This volume argues for a more quantitative, economic and theoretical approach to sports history. The author notes that sport can have peculiar economics as in no other industry do rival businesses have to cooperate to produce a sellable output. He also demonstrates, via a case study of early gate-money football in Scotland, that sports producers were not always seeking profits, and often put winning games and trophies ahead of making money. Another analysis examines how industrialisation affected sport, how sport became an industry in its own right and how the workplace became a major provider of sports facilities. A look at third sector economics highlights how the popularity of football provided an ideal vehicle for charity fundraising. The book observes that most sports participants are amateurs but at the elite level the paid player has a key role, and this is assessed through case studies of the jockey and the golf professional. Finally, the author discusses and evaluates various theories relating to the historical development of the sports club.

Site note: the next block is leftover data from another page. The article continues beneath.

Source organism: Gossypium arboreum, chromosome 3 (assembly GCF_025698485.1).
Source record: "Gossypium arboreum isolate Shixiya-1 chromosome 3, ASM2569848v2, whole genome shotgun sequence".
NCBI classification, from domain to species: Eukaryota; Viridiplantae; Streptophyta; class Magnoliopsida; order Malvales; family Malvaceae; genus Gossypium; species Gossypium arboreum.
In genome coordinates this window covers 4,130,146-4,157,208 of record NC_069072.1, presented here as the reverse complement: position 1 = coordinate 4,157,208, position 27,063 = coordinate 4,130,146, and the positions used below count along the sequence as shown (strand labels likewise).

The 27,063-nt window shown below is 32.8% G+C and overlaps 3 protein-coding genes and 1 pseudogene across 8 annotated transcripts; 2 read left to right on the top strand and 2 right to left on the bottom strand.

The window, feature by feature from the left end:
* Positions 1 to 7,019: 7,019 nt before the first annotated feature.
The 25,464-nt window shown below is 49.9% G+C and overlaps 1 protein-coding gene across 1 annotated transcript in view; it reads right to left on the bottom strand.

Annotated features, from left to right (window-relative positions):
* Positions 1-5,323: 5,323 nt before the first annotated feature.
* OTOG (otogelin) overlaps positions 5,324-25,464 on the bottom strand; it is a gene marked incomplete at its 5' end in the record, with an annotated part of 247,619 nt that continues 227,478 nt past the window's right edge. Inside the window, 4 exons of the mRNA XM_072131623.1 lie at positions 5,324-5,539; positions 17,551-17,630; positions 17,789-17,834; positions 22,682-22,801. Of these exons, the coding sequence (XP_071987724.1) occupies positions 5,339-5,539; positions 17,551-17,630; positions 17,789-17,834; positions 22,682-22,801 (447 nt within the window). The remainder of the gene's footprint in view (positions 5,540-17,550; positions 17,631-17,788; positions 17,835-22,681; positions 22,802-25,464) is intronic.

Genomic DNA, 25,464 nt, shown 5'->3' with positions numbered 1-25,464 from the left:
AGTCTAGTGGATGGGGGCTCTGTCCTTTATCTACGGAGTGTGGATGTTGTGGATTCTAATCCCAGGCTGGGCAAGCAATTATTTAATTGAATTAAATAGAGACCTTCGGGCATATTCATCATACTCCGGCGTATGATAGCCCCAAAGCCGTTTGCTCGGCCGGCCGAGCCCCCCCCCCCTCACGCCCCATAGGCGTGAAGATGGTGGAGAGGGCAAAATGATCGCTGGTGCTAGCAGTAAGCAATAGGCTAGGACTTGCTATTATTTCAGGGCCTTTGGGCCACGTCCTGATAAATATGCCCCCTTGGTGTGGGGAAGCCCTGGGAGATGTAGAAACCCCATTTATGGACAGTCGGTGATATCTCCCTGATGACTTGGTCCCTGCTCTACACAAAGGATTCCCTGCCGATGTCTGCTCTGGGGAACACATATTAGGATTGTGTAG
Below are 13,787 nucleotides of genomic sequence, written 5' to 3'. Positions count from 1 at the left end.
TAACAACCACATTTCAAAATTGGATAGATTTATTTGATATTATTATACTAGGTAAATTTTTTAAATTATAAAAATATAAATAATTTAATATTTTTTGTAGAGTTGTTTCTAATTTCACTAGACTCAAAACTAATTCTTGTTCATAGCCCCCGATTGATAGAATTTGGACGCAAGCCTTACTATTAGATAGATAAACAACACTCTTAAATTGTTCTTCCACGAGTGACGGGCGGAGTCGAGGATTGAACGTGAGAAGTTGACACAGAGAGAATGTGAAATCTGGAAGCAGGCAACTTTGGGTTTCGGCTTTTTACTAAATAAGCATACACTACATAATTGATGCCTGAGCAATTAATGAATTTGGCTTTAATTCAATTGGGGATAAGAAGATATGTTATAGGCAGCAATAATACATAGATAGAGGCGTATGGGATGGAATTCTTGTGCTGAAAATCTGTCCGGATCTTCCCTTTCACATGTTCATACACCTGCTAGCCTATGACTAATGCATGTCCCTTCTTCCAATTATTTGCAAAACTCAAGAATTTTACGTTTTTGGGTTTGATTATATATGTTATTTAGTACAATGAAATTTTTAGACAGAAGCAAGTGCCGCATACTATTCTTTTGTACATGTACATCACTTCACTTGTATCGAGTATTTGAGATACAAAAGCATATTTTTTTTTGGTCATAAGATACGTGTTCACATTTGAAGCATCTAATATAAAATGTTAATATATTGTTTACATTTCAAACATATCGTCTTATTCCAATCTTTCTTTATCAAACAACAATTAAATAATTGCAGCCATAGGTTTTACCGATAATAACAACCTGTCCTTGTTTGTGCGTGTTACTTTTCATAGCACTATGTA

This book was originally published as a special issue of Sport in Society: Cultures, Commerce, Media, Politics.
|Publisher:||Taylor & Francis|
|Series:||Sport in the Global Society - Contemporary Perspectives|
|Sold by:||Barnes & Noble|
|File size:||2 MB|
About the Author
Wray Vamplew is Emeritus Professor of Sports History at the University of Stirling and Visiting Research Professor at Manchester Metropolitan University, UK. His research has gained awards from the North American Society for Sport History and the Australian Sports Commission. He is currently working on an international economic history of sport.
Table of Contents
Preface Part I: Introduction 1. Count me in: reflections on a career as a sports historian 2. The power of numbers: a plea for more quantitative sports history Part II: Sport, economics and the economy 3. Scottish football before 1914: an economic analysis of a gate-money sport 4. Sport, industry and industrial sport in Britain before 1914: review and revision 5. ‘It is pleasing to know that football can be devoted to charitable purposes’: British football and charity 1870–1918 Part III: The sports professional 6. Still crazy after all those years: continuity in a changing labour market for professional jockeys 7. Successful workers or exploited labour? Golf professionals and professional golfers in Britain 1888–1914 Part IV: Developing theory 8. Empiricism, theoretical concepts and the development of the British golf club before 1914 9. Playing together: towards a theory of the British sports club in history